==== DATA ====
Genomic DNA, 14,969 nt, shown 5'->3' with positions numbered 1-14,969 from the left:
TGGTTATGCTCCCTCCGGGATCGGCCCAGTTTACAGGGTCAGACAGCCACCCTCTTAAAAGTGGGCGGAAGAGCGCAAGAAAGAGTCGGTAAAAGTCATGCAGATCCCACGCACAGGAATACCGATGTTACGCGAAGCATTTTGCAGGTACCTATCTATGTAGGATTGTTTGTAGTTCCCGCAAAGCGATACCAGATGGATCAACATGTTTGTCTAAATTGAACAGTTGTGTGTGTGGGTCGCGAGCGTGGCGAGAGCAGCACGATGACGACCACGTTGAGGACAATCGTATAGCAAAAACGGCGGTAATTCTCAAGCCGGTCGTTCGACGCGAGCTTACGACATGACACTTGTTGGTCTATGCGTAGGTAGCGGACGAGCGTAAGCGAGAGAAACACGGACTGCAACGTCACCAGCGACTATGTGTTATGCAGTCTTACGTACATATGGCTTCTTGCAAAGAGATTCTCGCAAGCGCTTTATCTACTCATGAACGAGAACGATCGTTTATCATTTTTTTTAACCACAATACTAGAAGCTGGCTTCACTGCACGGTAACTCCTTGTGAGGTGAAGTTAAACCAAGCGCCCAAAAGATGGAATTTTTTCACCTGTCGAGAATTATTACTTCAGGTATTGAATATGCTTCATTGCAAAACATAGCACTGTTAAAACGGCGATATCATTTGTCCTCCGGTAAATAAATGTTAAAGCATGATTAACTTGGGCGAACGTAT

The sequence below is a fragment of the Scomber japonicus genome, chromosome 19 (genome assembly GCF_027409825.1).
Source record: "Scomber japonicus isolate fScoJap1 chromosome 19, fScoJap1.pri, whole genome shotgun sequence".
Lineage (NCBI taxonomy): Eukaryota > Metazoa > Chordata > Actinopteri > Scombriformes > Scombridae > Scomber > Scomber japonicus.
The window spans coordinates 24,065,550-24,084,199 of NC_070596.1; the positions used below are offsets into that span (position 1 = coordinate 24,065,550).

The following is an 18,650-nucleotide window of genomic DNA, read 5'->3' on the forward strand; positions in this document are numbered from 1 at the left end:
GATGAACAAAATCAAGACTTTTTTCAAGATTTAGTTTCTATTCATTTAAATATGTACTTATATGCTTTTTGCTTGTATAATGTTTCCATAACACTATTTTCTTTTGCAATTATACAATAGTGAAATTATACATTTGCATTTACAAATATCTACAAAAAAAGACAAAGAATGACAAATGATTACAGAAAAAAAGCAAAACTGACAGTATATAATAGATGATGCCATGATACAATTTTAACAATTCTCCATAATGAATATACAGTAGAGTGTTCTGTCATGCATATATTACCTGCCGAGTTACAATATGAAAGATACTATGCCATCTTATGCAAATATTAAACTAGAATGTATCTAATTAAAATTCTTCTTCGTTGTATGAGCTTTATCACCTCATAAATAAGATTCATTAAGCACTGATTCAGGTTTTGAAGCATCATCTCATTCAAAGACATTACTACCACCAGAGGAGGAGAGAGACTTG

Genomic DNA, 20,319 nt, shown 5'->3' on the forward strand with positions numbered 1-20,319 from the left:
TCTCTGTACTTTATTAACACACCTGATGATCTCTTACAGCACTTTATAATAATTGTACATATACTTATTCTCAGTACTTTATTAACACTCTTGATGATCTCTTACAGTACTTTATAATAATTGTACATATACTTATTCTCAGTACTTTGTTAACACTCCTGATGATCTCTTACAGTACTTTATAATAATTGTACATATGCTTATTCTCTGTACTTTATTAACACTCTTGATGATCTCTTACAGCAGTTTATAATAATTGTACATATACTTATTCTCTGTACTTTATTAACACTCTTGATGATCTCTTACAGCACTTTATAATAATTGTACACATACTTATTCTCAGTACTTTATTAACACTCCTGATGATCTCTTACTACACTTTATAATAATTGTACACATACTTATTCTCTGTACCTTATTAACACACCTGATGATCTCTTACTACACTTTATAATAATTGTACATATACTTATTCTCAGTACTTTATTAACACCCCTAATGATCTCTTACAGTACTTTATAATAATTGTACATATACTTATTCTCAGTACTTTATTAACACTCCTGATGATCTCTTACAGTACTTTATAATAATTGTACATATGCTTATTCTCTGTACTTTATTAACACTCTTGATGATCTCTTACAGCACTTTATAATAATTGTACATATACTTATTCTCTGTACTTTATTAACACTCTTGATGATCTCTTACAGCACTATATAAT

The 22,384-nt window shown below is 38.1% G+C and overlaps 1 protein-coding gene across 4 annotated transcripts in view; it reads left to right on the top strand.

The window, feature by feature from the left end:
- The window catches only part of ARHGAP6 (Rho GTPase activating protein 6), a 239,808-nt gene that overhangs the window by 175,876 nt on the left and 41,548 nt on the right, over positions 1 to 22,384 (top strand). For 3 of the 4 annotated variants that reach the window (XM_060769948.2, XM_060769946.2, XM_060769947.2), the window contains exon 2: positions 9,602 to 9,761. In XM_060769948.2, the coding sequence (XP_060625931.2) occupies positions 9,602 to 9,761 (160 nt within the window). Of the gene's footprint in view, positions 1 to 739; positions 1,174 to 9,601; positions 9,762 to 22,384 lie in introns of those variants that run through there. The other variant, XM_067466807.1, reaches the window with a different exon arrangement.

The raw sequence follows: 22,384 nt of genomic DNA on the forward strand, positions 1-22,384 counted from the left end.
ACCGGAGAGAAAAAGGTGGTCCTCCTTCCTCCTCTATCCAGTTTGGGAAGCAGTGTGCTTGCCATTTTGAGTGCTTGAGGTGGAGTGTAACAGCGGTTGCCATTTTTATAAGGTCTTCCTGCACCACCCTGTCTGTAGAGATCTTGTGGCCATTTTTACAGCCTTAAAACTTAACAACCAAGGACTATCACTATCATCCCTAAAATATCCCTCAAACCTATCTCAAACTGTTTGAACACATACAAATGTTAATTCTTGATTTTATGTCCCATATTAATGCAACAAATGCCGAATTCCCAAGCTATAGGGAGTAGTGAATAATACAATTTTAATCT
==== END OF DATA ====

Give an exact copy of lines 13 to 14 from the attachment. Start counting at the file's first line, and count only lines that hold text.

- The window catches only part of ARHGAP6 (Rho GTPase activating protein 6), a 239,808-nt gene that overhangs the window by 175,876 nt on the left and 41,548 nt on the right, over positions 1 to 22,384 (top strand). For 3 of the 4 annotated variants that reach the window (XM_060769948.2, XM_060769946.2, XM_060769947.2), the window contains exon 2: positions 9,602 to 9,761. In XM_060769948.2, the coding sequence (XP_060625931.2) occupies positions 9,602 to 9,761 (160 nt within the window). Of the gene's footprint in view, positions 1 to 739; positions 1,174 to 9,601; positions 9,762 to 22,384 lie in introns of those variants that run through there. The other variant, XM_067466807.1, reaches the window with a different exon arrangement.

The raw sequence follows: 22,384 nt of genomic DNA on the forward strand, positions 1-22,384 counted from the left end.